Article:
Threats don't mean much unless they're carried out. Sorry to say it, but it's true. She has two options. One is to take over all the household decisions, sell the elk and stay with him even though he won't step up to his obligations. The other option is to leave. That'll either kick him into doing what he should be doing or it won't, but at least she'll have her answer. Whether or not she comes back is a discussion for another day.
posted by cooker girl at 1:55 PM on July 6, 2009


Thanks for the responses. When she threatened to leave, he said, "Don't think you can come back." I don't know if he was kidding or what...
posted by bolognius maximus at 2:06 PM on July 6, 2009


Are they churchgoing? People who might not be willing to talk to a therapist might be willing to talk to a pastor/priest about this sort of thing, and who might also have some practical job leads, ect. Also, it's free.

Selling the elk would take care of the financial stress, but is likely to only make the home situation worse.
posted by dinty_moore at 2:06 PM on July 6, 2009 [1 favorite]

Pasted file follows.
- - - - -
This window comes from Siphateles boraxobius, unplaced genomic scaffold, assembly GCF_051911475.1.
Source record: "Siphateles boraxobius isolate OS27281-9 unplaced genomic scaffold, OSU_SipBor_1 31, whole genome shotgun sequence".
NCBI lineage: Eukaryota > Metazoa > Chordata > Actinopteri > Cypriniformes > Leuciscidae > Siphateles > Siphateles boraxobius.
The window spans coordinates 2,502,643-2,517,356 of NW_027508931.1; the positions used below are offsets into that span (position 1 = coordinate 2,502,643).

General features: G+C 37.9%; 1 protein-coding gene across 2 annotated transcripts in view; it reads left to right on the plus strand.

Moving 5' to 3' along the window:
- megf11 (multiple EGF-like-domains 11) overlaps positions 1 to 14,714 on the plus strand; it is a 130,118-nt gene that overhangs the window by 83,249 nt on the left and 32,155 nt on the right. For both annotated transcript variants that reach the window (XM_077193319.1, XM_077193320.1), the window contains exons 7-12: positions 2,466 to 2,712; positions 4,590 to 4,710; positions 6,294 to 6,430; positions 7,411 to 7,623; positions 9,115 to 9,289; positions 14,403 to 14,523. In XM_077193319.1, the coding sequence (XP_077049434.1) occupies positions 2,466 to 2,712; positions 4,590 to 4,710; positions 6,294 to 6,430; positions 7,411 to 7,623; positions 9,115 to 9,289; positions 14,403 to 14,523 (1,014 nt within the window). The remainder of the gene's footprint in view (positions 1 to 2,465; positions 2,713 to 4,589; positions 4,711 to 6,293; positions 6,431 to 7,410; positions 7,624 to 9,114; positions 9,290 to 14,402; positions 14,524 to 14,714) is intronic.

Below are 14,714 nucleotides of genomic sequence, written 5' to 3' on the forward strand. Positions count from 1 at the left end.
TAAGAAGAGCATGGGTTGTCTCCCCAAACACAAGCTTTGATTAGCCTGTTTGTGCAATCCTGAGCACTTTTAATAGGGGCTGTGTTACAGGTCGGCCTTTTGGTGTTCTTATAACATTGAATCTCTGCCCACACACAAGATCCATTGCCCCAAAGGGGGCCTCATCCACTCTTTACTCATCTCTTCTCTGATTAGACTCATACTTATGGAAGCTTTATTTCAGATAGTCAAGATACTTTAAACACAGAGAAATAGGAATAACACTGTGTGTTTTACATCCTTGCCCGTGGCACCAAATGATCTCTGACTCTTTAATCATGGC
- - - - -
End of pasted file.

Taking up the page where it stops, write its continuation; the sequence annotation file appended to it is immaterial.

Who knows if she can save that marriage -- not I. But she can sell those animals, she doesn't need him to do it.

Though she might want to get some information from him -- "Melvin, who buys elk? What is their phone number?" -- and once getting those two pieces of information, she calls these elk-buying people and says "Hi. I'm Myrtle. I'm selling some elk. Please let me know when you can come pick them up and give me a pile of cash. Thanks!"

Note that she doesn't need to get that information from him; if she asks him and he just looks at her like he's got gas, she can smile at him and walk away, and then begin to make some phone calls. Probably five calls, maybe eight, it can't be more than that. Two hours maximum. Once she finds out who buys elk, she can proceed to call these elk-buying people and say "Hi. I'm Myrtle. I'm selling some elk. Please let me know when you can come pick them up and give me a pile of cash. Thanks!"

Elk problem solved.